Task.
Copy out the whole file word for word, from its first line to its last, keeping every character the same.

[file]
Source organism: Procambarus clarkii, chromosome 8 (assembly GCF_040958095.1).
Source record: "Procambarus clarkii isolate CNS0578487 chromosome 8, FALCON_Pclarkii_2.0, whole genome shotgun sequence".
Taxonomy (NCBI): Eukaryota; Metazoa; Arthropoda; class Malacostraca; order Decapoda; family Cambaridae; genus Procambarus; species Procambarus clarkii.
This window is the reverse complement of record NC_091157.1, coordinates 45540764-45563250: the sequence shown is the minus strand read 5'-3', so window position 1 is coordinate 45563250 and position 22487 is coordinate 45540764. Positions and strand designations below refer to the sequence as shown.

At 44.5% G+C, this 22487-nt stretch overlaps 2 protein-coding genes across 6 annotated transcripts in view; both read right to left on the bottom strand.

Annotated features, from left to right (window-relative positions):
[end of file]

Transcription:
Source organism: Procambarus clarkii, chromosome 8 (assembly GCF_040958095.1).
Source record: "Procambarus clarkii isolate CNS0578487 chromosome 8, FALCON_Pclarkii_2.0, whole genome shotgun sequence".
Taxonomy (NCBI): Eukaryota; Metazoa; Arthropoda; class Malacostraca; order Decapoda; family Cambaridae; genus Procambarus; species Procambarus clarkii.
This window is the reverse complement of record NC_091157.1, coordinates 45540764-45563250: the sequence shown is the minus strand read 5'-3', so window position 1 is coordinate 45563250 and position 22487 is coordinate 45540764. Positions and strand designations below refer to the sequence as shown.

At 44.5% G+C, this 22487-nt stretch overlaps 2 protein-coding genes across 6 annotated transcripts in view; both read right to left on the bottom strand.

Annotated features, from left to right (window-relative positions):